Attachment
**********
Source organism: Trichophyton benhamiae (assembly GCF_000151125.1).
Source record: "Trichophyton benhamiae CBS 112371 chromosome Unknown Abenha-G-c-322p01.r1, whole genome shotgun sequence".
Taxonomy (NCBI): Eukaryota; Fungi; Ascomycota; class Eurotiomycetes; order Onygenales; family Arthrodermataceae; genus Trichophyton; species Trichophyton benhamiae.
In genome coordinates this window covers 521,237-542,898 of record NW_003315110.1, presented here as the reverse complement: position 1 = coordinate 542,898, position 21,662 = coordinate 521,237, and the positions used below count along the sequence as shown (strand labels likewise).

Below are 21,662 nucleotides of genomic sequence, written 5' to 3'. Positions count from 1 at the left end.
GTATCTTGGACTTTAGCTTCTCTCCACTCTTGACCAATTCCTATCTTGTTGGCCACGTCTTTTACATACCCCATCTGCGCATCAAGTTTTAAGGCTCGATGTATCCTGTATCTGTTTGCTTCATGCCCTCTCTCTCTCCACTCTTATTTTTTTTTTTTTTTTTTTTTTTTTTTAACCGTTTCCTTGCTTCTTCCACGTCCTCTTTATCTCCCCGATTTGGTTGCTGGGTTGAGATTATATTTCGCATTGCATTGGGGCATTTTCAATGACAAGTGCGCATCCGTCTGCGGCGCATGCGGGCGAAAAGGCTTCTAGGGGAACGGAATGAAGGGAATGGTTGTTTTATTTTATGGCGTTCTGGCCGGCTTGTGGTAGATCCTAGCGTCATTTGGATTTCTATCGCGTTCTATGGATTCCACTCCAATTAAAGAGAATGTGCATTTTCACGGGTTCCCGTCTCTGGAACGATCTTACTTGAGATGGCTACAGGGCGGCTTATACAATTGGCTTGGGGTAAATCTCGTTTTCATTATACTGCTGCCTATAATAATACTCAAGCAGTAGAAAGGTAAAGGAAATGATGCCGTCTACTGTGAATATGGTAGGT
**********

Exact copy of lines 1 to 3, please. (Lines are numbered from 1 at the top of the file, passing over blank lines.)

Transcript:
Source organism: Trichophyton benhamiae (assembly GCF_000151125.1).
Source record: "Trichophyton benhamiae CBS 112371 chromosome Unknown Abenha-G-c-322p01.r1, whole genome shotgun sequence".
Taxonomy (NCBI): Eukaryota; Fungi; Ascomycota; class Eurotiomycetes; order Onygenales; family Arthrodermataceae; genus Trichophyton; species Trichophyton benhamiae.